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Thursday 17 November 2011

Home Grown quota for Premier League

Barclays Premier League Clubs must include eight Home Grown players in 25-man squads

Premier League Chief Executive Richard Scudamore has backed the Home Grown quota

The Home Grown player rule took effect at the start of the 2010/11 season and involves all Premier League Clubs.

All 20 Clubs must include eight Home Grown players out of a squad of 25 for that Premier League season.

A Home Grown player will be defined as one who, irrespective of his nationality or age, has been registered with any club affiliated to the Football Association or the Football Association of Wales for a period, continuous or not, of three entire seasons or 36 months prior to his 21st birthday (or the end of the season during which he turns 21).

Clubs are able to supplement their squads with unlimited additional players under the age of 21 on 1st January in the year in which the season commences.

Changes to the squad list of 25 may be made during the period of a transfer window. So Clubs must declare their 25 at the end of August when the window shuts and then again at the end of January.

"What this means is that you can't just buy a team from abroad"
Premier League Chief Executive Richard Scudamore

Premier League Academies have 320 scholars aged between 16 and 18 and a further 2,486 students aged under 16.

Over 85 per cent of Academy scholars (16-18 years of age) are British, a proportion that ruses to around 95 per cent for students (under 16 age groups).

Academic standards, as judged by Ofsted, are good and the welfare of the young people is of paramount important to the Premier League and its Clubs.

Premier League chief executive Richard Scudamore believes the England team will ultimately reap the rewards of the ruling which he feels will discourage Clubs from hoarding young, overseas players.

"It's not in the Club's interests to stockpile players," said Scudamore. "It will make buying Home Grown talent more attractive.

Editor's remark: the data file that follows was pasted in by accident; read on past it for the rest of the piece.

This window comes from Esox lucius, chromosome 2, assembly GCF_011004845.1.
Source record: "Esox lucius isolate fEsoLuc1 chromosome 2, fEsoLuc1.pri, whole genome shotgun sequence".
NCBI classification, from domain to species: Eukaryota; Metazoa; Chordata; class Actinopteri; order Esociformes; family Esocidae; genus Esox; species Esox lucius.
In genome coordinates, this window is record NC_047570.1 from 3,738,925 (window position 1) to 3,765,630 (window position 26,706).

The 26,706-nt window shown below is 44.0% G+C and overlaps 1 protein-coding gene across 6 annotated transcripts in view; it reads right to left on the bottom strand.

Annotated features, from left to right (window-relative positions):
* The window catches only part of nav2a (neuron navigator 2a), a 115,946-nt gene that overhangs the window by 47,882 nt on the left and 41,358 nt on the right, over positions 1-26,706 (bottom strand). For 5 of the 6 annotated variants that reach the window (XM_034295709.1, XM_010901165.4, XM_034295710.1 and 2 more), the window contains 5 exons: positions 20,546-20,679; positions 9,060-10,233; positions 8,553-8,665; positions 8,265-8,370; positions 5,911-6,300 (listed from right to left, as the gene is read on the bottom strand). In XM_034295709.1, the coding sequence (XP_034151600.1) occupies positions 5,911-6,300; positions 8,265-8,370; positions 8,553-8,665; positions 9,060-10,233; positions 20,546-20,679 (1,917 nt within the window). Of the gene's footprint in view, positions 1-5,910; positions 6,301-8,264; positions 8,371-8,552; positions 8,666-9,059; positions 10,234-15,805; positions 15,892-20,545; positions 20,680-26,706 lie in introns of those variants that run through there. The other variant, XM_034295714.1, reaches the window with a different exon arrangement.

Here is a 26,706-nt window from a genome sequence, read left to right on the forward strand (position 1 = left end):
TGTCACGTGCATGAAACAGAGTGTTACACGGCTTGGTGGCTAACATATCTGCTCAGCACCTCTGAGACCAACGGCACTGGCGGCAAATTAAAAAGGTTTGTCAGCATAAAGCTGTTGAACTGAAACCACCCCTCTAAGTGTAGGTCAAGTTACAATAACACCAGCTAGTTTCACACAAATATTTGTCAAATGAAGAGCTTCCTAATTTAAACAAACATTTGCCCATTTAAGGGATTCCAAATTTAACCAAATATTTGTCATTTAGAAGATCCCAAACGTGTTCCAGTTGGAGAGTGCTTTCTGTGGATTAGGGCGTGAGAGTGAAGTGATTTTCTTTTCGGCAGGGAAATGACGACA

"We're not going down the route of a nationality test but what this means is that you can't just buy a team from abroad.

"We think it gives Clubs an exta incentive to invest in youth and we also think one of the benefits of that will be that it will help the England team."

Premier League Chief Executive Richard Scudamore has backed the Home Grown quota

The Home Grown player rule took effect at the start of the 2010/11 season and involves all Premier League Clubs.

All 20 Clubs must include eight Home Grown players out of a squad of 25 for that Premier League season.

A Home Grown player will be defined as one who, irrespective of his nationality or age, has been registered with any club affiliated to the Football Association or the Football Association of Wales for a period, continuous or not, of three entire seasons or 36 months prior to his 21st birthday (or the end of the season during which he turns 21).

Clubs are able to supplement their squads with unlimited additional players under the age of 21 on 1st January in the year in which the season commences.

Changes to the squad list of 25 may be made during the period of a transfer window. So Clubs must declare their 25 at the end of August when the window shuts and then again at the end of January.

"What this means is that you can't just buy a team from abroad"
Premier League Chief Executive Richard Scudamore

Premier League Academies have 320 scholars aged between 16 and 18 and a further 2,486 students aged under 16.

Over 85 per cent of Academy scholars (16-18 years of age) are British, a proportion that ruses to around 95 per cent for students (under 16 age groups).

Academic standards, as judged by Ofsted, are good and the welfare of the young people is of paramount important to the Premier League and its Clubs.

Premier League chief executive Richard Scudamore believes the England team will ultimately reap the rewards of the ruling which he feels will discourage Clubs from hoarding young, overseas players.

"It's not in the Club's interests to stockpile players," said Scudamore. "It will make buying Home Grown talent more attractive.

"We're not going down the route of a nationality test but what this means is that you can't just buy a team from abroad.

"We think it gives Clubs an exta incentive to invest in youth and we also think one of the benefits of that will be that it will help the England team."

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Key Points

  • Eight Home Grown players per Premier League squad
  • Each Club will have 25-man squad for League matches
  • Squad lists can be boosted by Under-21 players
Tags: 2010-11